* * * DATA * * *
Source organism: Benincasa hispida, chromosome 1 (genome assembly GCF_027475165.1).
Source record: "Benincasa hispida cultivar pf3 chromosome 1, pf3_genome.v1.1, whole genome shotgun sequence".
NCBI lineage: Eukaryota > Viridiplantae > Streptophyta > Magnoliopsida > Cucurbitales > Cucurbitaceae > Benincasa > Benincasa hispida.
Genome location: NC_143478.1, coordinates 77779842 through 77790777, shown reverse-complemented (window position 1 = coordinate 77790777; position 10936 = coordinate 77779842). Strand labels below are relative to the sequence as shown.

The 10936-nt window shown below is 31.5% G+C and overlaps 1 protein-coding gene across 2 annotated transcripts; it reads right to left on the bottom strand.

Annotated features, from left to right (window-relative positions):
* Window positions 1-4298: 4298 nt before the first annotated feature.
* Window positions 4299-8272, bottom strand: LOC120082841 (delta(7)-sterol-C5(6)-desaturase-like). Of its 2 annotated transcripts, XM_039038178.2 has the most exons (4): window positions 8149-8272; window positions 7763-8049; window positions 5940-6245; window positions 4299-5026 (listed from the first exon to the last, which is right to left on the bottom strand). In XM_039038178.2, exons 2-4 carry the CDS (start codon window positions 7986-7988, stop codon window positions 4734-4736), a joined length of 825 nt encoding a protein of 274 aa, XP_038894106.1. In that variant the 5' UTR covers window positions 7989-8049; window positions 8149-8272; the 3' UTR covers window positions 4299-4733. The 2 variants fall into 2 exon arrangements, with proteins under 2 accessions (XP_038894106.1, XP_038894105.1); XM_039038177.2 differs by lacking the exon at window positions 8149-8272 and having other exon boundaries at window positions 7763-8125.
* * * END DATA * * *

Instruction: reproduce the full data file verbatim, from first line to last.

Source organism: Benincasa hispida, chromosome 1 (genome assembly GCF_027475165.1).
Source record: "Benincasa hispida cultivar pf3 chromosome 1, pf3_genome.v1.1, whole genome shotgun sequence".
NCBI lineage: Eukaryota > Viridiplantae > Streptophyta > Magnoliopsida > Cucurbitales > Cucurbitaceae > Benincasa > Benincasa hispida.
Genome location: NC_143478.1, coordinates 77779842 through 77790777, shown reverse-complemented (window position 1 = coordinate 77790777; position 10936 = coordinate 77779842). Strand labels below are relative to the sequence as shown.

The 10936-nt window shown below is 31.5% G+C and overlaps 1 protein-coding gene across 2 annotated transcripts; it reads right to left on the bottom strand.

Annotated features, from left to right (window-relative positions):
* Window positions 1-4298: 4298 nt before the first annotated feature.
* Window positions 4299-8272, bottom strand: LOC120082841 (delta(7)-sterol-C5(6)-desaturase-like). Of its 2 annotated transcripts, XM_039038178.2 has the most exons (4): window positions 8149-8272; window positions 7763-8049; window positions 5940-6245; window positions 4299-5026 (listed from the first exon to the last, which is right to left on the bottom strand). In XM_039038178.2, exons 2-4 carry the CDS (start codon window positions 7986-7988, stop codon window positions 4734-4736), a joined length of 825 nt encoding a protein of 274 aa, XP_038894106.1. In that variant the 5' UTR covers window positions 7989-8049; window positions 8149-8272; the 3' UTR covers window positions 4299-4733. The 2 variants fall into 2 exon arrangements, with proteins under 2 accessions (XP_038894106.1, XP_038894105.1); XM_039038177.2 differs by lacking the exon at window positions 8149-8272 and having other exon boundaries at window positions 7763-8125.